Asher Freeman flipped the card the trainer handed them over and over, examining illustrations of different body types labeled with fat percentages. One side men, the other women. Freeman considered the trainer’s question: Which one do you want to look like?
Freeman wanted to grow muscles to “present in a way that was more in line with (their) gender identity,” which didn’t match either choice on the card. That felt difficult to explain when presented with only two options on the card, and the same limited locker room choices.
Freeman experienced “a lot of weird interactions that trans people have most places” at big box gyms, the same type of fitness centers Lore McSpadden-Walker also worked at briefly. There, McSpadden-Walker hid their identity to feel safe.
Now, Freeman and McSpadden-Walker lead independent movement groups for people who can relate to their, and each other’s, unique lived experiences. They create trainings with firsthand understanding of sensations, negative and positive, transgender or nonbinary people might experience during movement. Their groups join several others that prioritize delivering health and wellness education to historically oppressed identities from members of their same communities.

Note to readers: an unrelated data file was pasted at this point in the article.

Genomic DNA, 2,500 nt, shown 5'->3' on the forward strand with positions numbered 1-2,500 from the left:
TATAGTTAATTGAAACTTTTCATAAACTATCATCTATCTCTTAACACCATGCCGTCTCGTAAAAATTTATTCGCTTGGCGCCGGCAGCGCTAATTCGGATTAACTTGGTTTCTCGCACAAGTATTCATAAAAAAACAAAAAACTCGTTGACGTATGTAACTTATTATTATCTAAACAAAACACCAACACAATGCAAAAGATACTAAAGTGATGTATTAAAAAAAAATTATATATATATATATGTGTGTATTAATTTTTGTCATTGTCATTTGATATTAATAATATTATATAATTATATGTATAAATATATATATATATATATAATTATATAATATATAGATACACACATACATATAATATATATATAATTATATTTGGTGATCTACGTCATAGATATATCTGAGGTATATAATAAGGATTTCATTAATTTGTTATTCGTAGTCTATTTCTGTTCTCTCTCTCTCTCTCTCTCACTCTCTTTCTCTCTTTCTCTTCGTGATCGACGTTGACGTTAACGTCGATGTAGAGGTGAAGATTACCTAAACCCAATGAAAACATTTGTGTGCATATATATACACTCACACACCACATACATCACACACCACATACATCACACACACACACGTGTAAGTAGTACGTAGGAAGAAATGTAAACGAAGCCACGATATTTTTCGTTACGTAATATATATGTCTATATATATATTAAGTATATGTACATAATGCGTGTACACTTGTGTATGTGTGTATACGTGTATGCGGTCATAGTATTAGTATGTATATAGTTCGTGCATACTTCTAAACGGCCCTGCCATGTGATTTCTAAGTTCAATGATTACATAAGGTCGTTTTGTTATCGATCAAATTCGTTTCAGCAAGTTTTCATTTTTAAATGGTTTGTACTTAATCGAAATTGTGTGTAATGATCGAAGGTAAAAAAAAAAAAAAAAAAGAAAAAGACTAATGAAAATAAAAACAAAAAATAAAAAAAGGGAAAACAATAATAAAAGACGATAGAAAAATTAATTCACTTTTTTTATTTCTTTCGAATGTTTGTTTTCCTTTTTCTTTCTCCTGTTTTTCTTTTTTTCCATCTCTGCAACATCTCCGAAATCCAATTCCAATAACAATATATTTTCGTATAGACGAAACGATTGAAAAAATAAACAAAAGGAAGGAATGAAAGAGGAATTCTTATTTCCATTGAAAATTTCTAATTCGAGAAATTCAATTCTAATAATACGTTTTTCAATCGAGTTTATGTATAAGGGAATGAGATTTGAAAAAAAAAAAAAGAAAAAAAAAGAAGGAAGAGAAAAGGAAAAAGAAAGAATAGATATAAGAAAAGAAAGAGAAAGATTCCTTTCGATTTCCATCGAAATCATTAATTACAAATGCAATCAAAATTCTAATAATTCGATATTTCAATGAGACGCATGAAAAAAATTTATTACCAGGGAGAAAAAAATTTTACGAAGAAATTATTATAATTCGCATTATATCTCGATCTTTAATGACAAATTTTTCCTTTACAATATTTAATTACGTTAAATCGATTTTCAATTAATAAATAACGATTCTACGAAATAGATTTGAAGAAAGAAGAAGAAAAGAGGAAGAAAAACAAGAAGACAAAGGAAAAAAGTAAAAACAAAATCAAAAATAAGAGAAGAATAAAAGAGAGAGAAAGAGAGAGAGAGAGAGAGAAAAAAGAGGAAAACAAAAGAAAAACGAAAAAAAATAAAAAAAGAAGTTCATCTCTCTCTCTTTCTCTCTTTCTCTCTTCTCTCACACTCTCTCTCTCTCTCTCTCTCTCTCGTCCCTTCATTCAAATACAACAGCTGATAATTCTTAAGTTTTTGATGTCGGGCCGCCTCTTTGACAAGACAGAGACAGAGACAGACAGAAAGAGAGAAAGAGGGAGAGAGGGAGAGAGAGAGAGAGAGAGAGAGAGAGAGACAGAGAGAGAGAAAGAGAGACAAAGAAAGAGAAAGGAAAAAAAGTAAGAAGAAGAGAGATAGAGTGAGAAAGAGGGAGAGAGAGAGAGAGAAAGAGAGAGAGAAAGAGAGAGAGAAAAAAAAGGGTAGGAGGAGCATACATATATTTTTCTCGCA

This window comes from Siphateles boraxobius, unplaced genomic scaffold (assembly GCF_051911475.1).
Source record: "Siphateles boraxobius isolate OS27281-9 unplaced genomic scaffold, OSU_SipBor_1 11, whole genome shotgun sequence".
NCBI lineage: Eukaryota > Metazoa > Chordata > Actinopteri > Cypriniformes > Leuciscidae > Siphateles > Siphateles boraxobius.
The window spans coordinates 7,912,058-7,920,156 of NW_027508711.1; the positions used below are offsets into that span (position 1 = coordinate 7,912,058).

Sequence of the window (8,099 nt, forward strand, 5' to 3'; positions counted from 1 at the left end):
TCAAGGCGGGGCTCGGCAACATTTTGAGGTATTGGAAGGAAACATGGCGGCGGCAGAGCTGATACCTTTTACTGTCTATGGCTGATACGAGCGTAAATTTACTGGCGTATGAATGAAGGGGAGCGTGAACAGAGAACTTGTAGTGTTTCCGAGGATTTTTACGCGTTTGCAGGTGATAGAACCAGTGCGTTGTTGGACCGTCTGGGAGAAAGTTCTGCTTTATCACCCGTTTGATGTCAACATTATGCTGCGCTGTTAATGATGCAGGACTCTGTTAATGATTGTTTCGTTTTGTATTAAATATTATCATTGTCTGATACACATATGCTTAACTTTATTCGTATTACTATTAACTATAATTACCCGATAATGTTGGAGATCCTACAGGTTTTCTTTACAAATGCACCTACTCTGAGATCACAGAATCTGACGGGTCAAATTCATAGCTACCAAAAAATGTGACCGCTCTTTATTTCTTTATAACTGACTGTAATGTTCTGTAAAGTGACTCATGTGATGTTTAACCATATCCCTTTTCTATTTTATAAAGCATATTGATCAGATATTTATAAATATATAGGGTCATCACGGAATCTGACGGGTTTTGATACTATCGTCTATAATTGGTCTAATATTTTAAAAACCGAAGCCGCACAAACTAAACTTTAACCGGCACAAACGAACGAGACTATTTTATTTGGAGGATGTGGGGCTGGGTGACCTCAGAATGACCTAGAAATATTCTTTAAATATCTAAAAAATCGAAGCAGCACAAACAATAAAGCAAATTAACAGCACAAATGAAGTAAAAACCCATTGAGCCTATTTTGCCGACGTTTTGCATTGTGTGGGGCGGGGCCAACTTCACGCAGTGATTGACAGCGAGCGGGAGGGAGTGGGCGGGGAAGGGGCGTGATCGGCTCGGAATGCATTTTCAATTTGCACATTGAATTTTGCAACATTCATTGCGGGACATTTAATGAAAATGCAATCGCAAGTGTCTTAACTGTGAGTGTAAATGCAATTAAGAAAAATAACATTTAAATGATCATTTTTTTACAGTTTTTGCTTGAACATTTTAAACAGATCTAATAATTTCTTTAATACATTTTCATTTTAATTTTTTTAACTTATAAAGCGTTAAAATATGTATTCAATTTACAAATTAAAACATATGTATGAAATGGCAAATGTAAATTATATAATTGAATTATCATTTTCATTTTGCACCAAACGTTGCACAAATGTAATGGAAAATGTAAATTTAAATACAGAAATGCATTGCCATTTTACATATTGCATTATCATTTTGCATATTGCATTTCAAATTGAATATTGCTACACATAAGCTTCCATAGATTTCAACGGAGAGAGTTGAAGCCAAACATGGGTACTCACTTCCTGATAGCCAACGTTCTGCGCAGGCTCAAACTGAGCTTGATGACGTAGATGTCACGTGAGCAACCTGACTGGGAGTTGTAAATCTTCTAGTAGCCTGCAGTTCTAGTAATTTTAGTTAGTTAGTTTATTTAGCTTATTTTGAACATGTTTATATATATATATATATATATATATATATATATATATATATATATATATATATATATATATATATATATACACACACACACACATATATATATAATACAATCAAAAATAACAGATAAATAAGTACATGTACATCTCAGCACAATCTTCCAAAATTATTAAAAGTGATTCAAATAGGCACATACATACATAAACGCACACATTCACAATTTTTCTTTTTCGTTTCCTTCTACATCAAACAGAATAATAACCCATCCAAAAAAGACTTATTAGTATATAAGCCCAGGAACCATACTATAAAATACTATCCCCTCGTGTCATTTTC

“We’re going to put intention, learning and policy into prioritizing the needs of those who face greater barriers, not toward those who already have tons of other places,” McSpadden-Walker said.
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Language McSpadden-Walker uses is one subtle intentional effort. They and their spouse, Christine Walker-McSpadden, who co-founded Positive Force Movement in Rochester, New York, call themselves “educators” rather than “coaches,” which they adopted as they shifted away from offering traditional strength and conditioning training. Freeman, who runs Nonnormative Body Club in Philadelphia, similarly strays from traditional workout rhetoric and classes. They make it clear from the start they don’t offer programs to help make people thinner.